Joshua Landau

Joshua Landau is the Patent Counsel at the Computer & Communications Industry Association (CCIA), where he represents and advises the association regarding patent issues.  Mr. Landau joined CCIA from WilmerHale in 2017, where he represented clients in patent litigation, counseling, and prosecution, including trials in both district courts and before the PTAB.

Prior to his time at WilmerHale, Mr. Landau was a Legal Fellow on Senator Al Franken’s Judiciary staff, focusing on privacy and technology issues.  Mr. Landau received his J.D. from Georgetown University Law Center and his B.S.E.E. from the University of Michigan.  Before law school, he spent several years as an automotive engineer, during which time he co-invented technology leading to U.S. Patent No. 6,934,140.

Follow @PatentJosh on Twitter.

 

Posts by Josh Landau

Bad Patents, Bad Results

Tomorrow morning, the House Judiciary Committee’s Subcommittee on Courts, Intellectual Property, and the Internet is holding a hearing on “The Impact of Bad Patents on American Businesses.”   The impact of bad patents is a topic worth taking some time to examine, because it isn’t just about the direct impact from abusive troll litigation—bad patents…

The “Doubtful Validity” Type Of Case

“Death squads.”  “Hanging judge[s].” A “reign of terror.”  “Patent killing fields.” Even if we set aside the questionable taste shown in analogizing the review of patents to genocide, there’s some extremely overwrought rhetoric out there being used to describe the inter partes review (IPR) process.  The rhetoric is based on a perception that the Patent…

TC Heartland’s Effects: A Bang Or A Whimper?

Since tomorrow we’re celebrating Independence Day here in D.C., I thought I’d go back and revisit the Independence From Eastern Texas case, TC Heartland, to see how big of an effect it has really had so far.   Are we talking: Or more of a: Prediction And Reality Post-TC Heartland, a number of predictions (including…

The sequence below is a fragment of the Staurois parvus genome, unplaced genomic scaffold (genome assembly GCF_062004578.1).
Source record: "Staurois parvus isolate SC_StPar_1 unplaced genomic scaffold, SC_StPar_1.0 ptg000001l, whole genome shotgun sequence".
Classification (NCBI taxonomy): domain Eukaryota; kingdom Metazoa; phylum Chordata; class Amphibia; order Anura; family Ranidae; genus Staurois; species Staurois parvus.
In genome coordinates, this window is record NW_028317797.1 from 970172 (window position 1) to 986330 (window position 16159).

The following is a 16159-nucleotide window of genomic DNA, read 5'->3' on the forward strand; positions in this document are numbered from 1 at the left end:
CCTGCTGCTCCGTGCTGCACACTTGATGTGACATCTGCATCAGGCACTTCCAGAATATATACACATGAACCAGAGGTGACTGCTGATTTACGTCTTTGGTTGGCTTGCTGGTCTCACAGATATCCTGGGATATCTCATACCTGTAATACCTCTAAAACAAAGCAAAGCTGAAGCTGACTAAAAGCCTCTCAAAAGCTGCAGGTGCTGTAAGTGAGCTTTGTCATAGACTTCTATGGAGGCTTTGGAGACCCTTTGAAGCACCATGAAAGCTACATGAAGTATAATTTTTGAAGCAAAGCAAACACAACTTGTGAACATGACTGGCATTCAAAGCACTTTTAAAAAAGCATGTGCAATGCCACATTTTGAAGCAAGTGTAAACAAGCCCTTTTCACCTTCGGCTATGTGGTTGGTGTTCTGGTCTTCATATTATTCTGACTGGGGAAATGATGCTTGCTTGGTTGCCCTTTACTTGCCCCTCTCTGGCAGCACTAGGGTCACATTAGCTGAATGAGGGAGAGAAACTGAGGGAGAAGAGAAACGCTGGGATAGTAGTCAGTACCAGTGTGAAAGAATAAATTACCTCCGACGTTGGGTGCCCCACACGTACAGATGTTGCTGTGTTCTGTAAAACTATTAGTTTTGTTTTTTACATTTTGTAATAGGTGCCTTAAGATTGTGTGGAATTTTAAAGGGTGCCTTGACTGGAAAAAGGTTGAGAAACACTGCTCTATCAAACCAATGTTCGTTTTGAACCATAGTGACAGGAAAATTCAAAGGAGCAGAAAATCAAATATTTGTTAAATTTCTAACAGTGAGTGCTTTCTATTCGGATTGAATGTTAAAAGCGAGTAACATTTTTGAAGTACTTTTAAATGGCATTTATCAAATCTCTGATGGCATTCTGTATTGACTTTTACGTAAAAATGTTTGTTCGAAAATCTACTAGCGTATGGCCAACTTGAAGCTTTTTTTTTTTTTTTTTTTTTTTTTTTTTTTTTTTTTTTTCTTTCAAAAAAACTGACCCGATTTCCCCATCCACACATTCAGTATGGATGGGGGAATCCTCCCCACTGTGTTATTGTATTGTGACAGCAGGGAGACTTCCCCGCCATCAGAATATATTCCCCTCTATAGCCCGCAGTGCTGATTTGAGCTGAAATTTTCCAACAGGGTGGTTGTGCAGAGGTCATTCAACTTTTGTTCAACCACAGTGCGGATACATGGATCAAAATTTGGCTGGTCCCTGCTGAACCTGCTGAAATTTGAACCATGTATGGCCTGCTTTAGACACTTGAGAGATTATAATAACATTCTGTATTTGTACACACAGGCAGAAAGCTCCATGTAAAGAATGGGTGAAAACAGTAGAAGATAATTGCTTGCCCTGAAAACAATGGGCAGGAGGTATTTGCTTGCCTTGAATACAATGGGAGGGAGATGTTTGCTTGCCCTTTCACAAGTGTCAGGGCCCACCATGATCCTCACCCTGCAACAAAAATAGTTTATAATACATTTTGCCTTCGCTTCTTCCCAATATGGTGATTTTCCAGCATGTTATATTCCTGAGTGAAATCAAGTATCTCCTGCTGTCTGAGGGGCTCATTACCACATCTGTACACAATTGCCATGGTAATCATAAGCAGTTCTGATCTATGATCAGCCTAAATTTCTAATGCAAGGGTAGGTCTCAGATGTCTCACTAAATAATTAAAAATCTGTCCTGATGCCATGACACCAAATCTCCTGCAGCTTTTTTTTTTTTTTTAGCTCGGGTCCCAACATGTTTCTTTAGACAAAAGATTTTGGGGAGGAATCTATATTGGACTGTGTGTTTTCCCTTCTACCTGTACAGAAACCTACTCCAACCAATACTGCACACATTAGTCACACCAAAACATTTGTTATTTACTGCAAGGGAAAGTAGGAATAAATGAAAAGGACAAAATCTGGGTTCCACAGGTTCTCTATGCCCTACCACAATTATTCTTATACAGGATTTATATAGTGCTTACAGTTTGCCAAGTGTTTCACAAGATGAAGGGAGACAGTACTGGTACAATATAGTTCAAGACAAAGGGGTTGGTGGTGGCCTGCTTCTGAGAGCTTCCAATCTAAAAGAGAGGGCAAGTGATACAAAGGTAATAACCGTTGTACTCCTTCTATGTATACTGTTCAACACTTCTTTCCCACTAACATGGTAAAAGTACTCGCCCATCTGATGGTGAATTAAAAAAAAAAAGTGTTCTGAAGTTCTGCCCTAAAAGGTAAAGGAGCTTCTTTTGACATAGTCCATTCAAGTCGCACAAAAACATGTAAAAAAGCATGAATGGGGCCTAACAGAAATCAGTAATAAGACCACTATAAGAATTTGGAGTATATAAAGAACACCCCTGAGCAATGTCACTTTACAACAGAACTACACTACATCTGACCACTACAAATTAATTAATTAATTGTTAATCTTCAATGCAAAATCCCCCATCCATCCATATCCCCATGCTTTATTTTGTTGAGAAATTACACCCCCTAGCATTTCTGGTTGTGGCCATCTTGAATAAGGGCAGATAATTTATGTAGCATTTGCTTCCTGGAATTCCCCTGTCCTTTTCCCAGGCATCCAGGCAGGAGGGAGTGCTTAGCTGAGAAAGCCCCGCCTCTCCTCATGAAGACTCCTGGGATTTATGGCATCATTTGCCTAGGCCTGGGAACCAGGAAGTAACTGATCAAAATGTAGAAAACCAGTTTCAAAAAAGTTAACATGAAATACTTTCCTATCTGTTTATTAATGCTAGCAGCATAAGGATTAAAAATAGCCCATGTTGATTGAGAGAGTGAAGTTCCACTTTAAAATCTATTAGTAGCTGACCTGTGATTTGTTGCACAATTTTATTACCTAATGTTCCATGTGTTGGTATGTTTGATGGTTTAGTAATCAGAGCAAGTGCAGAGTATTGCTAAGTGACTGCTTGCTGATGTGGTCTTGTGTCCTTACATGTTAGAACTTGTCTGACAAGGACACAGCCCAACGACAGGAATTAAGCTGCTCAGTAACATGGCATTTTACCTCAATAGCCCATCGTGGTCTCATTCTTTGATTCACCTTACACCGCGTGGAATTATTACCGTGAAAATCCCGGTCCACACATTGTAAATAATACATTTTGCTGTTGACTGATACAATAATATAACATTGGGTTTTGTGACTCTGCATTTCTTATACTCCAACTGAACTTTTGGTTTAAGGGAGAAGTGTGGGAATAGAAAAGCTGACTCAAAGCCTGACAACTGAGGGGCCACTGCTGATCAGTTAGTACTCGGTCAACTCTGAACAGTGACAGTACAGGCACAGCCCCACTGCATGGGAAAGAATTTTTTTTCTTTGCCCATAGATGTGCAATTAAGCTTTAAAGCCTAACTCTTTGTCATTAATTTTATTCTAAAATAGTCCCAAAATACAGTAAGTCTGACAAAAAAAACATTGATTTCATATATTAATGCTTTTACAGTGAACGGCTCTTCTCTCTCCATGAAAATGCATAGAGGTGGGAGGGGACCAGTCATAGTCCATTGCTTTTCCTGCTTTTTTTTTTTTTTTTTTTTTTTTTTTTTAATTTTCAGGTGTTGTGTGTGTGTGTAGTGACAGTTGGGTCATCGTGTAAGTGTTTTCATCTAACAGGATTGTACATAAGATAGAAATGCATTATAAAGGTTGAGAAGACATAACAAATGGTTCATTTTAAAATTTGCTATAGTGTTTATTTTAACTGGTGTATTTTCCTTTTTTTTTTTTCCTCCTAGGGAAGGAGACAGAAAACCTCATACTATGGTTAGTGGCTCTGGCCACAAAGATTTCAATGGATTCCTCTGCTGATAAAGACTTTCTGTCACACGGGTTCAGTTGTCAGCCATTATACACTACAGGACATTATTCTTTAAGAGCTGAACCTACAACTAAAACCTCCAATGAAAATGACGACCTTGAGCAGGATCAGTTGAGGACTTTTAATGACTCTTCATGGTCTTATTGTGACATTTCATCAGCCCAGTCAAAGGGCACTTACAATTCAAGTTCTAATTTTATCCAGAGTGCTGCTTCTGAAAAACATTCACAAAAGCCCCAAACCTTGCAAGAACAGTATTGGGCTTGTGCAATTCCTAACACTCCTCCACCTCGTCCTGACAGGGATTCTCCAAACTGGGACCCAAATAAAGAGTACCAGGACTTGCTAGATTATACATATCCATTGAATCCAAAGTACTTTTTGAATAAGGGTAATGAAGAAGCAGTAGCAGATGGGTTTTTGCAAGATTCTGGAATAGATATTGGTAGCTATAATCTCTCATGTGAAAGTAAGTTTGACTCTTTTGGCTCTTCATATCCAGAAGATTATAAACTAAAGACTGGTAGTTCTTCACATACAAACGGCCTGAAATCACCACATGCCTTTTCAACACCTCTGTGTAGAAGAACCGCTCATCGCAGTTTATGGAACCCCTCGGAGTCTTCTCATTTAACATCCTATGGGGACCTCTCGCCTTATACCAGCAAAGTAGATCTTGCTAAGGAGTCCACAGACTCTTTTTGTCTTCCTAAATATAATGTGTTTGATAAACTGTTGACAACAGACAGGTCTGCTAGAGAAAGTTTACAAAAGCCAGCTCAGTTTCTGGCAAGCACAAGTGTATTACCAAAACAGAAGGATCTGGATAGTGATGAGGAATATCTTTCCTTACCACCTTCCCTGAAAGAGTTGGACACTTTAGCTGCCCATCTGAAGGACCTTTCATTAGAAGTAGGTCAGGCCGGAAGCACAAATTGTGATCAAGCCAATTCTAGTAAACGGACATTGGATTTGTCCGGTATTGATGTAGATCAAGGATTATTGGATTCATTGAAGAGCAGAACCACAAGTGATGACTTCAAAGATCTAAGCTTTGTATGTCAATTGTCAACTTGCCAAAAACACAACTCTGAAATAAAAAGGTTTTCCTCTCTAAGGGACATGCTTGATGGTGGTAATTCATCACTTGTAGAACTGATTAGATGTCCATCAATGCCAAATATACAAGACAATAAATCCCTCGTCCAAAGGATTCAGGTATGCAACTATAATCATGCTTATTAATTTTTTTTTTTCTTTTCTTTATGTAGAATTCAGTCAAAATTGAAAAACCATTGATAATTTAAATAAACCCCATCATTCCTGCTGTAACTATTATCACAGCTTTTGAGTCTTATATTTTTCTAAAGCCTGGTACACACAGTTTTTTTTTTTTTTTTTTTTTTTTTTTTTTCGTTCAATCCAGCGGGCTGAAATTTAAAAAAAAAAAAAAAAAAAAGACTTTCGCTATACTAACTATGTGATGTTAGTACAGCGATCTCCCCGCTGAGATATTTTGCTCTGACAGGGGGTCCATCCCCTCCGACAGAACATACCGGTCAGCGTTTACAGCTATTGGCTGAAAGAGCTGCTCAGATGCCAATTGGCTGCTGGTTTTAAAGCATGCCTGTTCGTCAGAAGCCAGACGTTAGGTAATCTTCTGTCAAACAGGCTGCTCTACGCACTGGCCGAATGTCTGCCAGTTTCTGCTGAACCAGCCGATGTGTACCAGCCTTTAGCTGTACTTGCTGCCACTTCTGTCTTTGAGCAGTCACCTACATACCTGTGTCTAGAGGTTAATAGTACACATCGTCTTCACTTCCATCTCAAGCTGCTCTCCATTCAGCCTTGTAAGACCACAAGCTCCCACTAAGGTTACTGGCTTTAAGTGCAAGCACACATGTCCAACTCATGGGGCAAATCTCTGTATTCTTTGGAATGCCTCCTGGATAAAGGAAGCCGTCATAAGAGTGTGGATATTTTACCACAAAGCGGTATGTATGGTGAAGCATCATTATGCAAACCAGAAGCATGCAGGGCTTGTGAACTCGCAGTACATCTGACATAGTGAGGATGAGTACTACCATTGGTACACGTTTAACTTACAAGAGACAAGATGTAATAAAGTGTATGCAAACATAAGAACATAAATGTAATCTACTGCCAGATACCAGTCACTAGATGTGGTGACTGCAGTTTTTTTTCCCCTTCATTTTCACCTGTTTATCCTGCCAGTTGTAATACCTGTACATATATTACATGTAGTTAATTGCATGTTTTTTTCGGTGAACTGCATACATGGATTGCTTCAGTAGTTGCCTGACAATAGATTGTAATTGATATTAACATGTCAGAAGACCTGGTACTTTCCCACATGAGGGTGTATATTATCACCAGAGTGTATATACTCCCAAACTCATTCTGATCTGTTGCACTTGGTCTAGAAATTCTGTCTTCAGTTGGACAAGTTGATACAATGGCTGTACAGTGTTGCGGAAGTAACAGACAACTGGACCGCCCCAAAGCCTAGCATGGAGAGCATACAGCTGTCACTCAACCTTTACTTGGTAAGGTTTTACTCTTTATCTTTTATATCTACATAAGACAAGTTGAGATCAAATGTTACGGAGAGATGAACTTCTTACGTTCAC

IPR Statistics – Success Is Sector Specific

Yesterday, I published an extensive analysis of Senator Coons’ STRONGER Patents Act.  As I said then, the bill would neuter the IPR process, removing any real reason to ever pursue one (assuming you could even file one after the changes to the estoppel, real party in interest, and standing provisions.) One of the reasons I’ve…

STRONGER Patents, WEAKER Innovation

Yesterday, Senator Coons introduced his STRONGER Patents Act.  Senator Coons provided a section-by-section description of the bill, as well as the text of the bill.  And after reading it, I have some concerns.  Patent Progress previously covered Senator Coons’ STRONG Patents Act.  Much of STRONG Patents wound up in STRONGER Patents, and our analysis back…

Apple v. Qualcomm – Double Dipping and Breaking Promises

Back in January, Patent Progress wrote about lawsuits filed against Qualcomm by the FTC and by Apple.  Today, Apple filed an amended complaint against Qualcomm, based in part on new law resulting from the Supreme Court’s Lexmark decision on patent exhaustion. A High Water Lexmark In Patent Exhaustion The Lexmark case, while important, is actually…

Should Abstract Ideas Be Unpatentable?  The Answer Is A Snap

Tuesday, Kaldren LLC sued Snap.  (According to RPX, Kaldren is affiliated with IP Edge, a notorious patent troll.)  Kaldren sued over a set of expired patents on such wonderful ideas as: Printing out a machine readable symbol; Reading a machine readable symbol; Using an address in a machine readable symbol to retrieve information from that…

The Special Nature Of Venue In Patent Law

TC Heartland continues to impact the world of patent litigation.  I haven’t run the numbers yet on what’s happened since the decision came down, but just having read through the list of cases filed, the Eastern District of Texas certainly has seen a reduction in cases filed. Tomorrow morning, the House Judiciary Committee’s Subcommittee on…